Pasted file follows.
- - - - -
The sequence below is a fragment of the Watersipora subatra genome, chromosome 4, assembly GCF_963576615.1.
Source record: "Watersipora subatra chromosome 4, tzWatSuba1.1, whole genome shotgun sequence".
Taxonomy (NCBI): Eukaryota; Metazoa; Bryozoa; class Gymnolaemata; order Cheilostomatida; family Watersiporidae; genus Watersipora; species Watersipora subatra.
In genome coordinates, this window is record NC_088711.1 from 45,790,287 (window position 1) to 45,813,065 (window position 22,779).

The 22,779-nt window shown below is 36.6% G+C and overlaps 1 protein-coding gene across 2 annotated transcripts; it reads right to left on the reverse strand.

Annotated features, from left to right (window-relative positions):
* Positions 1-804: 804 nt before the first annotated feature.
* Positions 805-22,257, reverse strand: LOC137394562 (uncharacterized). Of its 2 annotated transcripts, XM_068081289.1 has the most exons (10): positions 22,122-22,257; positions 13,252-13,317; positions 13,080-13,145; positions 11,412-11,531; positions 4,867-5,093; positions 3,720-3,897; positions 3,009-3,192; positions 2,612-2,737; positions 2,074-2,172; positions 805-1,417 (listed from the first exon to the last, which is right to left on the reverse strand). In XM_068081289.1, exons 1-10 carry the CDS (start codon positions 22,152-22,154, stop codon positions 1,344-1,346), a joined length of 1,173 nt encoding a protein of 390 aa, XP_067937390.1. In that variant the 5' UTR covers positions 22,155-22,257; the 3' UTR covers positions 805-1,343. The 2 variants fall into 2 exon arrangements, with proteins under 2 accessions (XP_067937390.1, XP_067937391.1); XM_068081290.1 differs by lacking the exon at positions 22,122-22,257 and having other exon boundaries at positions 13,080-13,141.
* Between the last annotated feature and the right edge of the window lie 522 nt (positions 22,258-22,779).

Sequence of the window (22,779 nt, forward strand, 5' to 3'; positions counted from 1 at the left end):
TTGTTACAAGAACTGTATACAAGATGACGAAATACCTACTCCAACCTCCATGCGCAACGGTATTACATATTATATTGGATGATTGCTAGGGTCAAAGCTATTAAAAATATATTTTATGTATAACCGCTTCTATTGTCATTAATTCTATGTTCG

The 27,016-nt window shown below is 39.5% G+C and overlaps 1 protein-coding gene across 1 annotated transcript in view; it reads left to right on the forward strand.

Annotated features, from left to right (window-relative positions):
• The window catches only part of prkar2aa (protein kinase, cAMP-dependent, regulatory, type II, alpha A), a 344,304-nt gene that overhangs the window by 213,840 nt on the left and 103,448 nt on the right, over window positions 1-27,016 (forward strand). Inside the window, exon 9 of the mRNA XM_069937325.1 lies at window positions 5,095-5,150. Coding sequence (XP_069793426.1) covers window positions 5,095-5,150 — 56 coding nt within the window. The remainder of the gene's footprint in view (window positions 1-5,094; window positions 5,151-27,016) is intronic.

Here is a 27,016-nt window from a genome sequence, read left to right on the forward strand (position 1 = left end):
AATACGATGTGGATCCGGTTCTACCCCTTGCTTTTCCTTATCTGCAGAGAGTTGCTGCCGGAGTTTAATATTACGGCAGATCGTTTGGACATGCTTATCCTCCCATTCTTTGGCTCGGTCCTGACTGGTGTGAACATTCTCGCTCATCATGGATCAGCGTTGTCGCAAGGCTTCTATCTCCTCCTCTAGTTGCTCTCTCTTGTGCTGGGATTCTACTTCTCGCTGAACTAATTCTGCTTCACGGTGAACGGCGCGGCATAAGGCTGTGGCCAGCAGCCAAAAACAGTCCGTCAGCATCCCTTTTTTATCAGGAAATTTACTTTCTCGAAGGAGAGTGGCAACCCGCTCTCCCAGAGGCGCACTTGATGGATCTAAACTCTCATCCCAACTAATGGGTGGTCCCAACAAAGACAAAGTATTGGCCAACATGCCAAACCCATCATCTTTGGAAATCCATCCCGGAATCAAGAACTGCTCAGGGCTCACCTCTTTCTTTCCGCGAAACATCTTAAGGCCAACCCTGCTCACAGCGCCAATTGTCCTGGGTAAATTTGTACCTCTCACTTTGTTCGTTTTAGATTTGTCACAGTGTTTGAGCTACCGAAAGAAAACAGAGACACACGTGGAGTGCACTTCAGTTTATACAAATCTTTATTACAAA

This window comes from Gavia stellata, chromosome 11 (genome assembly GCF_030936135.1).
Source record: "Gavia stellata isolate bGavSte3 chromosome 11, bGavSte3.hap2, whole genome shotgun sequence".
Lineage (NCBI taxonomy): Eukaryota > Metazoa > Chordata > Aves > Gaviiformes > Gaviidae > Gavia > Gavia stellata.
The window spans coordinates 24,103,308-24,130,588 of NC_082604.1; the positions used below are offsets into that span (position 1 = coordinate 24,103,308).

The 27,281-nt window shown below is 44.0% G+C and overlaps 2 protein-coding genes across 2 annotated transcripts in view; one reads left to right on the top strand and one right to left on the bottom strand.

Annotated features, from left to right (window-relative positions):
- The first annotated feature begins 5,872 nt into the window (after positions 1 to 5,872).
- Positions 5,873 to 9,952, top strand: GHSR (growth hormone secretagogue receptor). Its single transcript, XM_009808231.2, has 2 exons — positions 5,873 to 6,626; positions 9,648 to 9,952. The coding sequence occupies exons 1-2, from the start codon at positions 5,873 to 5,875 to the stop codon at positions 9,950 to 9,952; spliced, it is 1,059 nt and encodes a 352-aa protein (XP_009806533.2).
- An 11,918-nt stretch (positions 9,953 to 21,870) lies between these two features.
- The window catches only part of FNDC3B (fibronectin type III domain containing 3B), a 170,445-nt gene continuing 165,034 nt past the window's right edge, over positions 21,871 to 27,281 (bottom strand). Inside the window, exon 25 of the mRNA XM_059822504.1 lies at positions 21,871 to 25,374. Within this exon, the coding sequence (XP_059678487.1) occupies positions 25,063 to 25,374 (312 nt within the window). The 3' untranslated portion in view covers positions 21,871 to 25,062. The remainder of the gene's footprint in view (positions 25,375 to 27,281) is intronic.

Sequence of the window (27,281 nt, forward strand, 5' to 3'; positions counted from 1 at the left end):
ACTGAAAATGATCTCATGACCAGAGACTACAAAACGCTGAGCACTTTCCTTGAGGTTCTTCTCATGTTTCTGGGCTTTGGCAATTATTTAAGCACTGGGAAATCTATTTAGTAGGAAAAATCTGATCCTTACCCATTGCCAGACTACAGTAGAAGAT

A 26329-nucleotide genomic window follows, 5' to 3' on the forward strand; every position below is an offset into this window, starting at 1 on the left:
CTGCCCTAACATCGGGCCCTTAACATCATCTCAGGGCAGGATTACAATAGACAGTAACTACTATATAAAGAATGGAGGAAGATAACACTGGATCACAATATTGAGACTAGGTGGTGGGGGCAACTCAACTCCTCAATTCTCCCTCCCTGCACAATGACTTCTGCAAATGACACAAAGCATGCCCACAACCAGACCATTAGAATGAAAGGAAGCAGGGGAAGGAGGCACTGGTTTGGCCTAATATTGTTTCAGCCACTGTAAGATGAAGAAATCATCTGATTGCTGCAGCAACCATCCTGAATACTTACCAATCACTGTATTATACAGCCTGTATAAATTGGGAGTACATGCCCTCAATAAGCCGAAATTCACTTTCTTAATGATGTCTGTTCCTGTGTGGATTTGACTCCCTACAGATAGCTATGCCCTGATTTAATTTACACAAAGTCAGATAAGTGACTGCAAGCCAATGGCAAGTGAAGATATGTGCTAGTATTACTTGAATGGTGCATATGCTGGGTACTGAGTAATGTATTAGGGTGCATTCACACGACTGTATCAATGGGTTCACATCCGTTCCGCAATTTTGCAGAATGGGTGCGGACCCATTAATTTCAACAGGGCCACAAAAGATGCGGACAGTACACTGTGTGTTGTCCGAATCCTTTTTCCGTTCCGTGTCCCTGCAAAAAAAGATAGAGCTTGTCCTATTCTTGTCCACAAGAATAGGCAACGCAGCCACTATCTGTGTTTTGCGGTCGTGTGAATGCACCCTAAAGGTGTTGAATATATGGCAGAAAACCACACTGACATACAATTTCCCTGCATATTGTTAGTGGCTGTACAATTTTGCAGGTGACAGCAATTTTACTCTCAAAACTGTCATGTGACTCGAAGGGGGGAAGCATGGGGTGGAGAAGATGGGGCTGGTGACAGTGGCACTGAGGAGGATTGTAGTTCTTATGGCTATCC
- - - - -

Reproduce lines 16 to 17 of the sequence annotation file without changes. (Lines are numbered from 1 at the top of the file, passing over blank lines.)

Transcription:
AATACGATGTGGATCCGGTTCTACCCCTTGCTTTTCCTTATCTGCAGAGAGTTGCTGCCGGAGTTTAATATTACGGCAGATCGTTTGGACATGCTTATCCTCCCATTCTTTGGCTCGGTCCTGACTGGTGTGAACATTCTCGCTCATCATGGATCAGCGTTGTCGCAAGGCTTCTATCTCCTCCTCTAGTTGCTCTCTCTTGTGCTGGGATTCTACTTCTCGCTGAACTAATTCTGCTTCACGGTGAACGGCGCGGCATAAGGCTGTGGCCAGCAGCCAAAAACAGTCCGTCAGCATCCCTTTTTTATCAGGAAATTTACTTTCTCGAAGGAGAGTGGCAACCCGCTCTCCCAGAGGCGCACTTGATGGATCTAAACTCTCATCCCAACTAATGGGTGGTCCCAACAAAGACAAAGTATTGGCCAACATGCCAAACCCATCATCTTTGGAAATCCATCCCGGAATCAAGAACTGCTCAGGGCTCACCTCTTTCTTTCCGCGAAACATCTTAAGGCCAACCCTGCTCACAGCGCCAATTGTCCTGGGTAAATTTGTACCTCTCACTTTGTTCGTTTTAGATTTGTCACAGTGTTTGAGCTACCGAAAGAAAACAGAGACACACGTGGAGTGCACTTCAGTTTATACAAATCTTTATTACAAA

This window comes from Gavia stellata, chromosome 11 (genome assembly GCF_030936135.1).